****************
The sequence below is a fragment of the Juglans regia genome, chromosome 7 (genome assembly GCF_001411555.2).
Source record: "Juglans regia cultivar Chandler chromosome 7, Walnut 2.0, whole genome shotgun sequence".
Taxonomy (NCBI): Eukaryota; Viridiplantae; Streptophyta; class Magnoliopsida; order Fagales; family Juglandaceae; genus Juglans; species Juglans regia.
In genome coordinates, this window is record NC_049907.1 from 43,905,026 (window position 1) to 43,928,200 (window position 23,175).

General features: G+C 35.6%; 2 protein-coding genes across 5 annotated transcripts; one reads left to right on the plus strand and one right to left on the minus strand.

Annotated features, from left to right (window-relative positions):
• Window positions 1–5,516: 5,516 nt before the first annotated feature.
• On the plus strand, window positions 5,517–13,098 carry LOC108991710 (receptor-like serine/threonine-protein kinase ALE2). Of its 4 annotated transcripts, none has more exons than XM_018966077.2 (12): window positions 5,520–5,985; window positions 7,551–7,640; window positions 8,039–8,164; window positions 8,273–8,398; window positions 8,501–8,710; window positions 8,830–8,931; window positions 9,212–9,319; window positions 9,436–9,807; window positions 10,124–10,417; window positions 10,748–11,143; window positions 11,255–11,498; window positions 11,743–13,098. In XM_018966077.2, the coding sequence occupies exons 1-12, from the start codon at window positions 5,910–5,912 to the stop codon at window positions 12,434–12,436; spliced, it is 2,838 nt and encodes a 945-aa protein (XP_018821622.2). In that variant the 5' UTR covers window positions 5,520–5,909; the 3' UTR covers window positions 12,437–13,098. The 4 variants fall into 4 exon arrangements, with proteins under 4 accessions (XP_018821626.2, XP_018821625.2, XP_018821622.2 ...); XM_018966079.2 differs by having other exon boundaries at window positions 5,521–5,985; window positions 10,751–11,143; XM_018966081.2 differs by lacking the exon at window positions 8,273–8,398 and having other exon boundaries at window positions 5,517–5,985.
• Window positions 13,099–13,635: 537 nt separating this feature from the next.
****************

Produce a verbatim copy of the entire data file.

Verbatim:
The sequence below is a fragment of the Juglans regia genome, chromosome 7 (genome assembly GCF_001411555.2).
Source record: "Juglans regia cultivar Chandler chromosome 7, Walnut 2.0, whole genome shotgun sequence".
Taxonomy (NCBI): Eukaryota; Viridiplantae; Streptophyta; class Magnoliopsida; order Fagales; family Juglandaceae; genus Juglans; species Juglans regia.
In genome coordinates, this window is record NC_049907.1 from 43,905,026 (window position 1) to 43,928,200 (window position 23,175).

General features: G+C 35.6%; 2 protein-coding genes across 5 annotated transcripts; one reads left to right on the plus strand and one right to left on the minus strand.

Annotated features, from left to right (window-relative positions):
• Window positions 1–5,516: 5,516 nt before the first annotated feature.
• On the plus strand, window positions 5,517–13,098 carry LOC108991710 (receptor-like serine/threonine-protein kinase ALE2). Of its 4 annotated transcripts, none has more exons than XM_018966077.2 (12): window positions 5,520–5,985; window positions 7,551–7,640; window positions 8,039–8,164; window positions 8,273–8,398; window positions 8,501–8,710; window positions 8,830–8,931; window positions 9,212–9,319; window positions 9,436–9,807; window positions 10,124–10,417; window positions 10,748–11,143; window positions 11,255–11,498; window positions 11,743–13,098. In XM_018966077.2, the coding sequence occupies exons 1-12, from the start codon at window positions 5,910–5,912 to the stop codon at window positions 12,434–12,436; spliced, it is 2,838 nt and encodes a 945-aa protein (XP_018821622.2). In that variant the 5' UTR covers window positions 5,520–5,909; the 3' UTR covers window positions 12,437–13,098. The 4 variants fall into 4 exon arrangements, with proteins under 4 accessions (XP_018821626.2, XP_018821625.2, XP_018821622.2 ...); XM_018966079.2 differs by having other exon boundaries at window positions 5,521–5,985; window positions 10,751–11,143; XM_018966081.2 differs by lacking the exon at window positions 8,273–8,398 and having other exon boundaries at window positions 5,517–5,985.
• Window positions 13,099–13,635: 537 nt separating this feature from the next.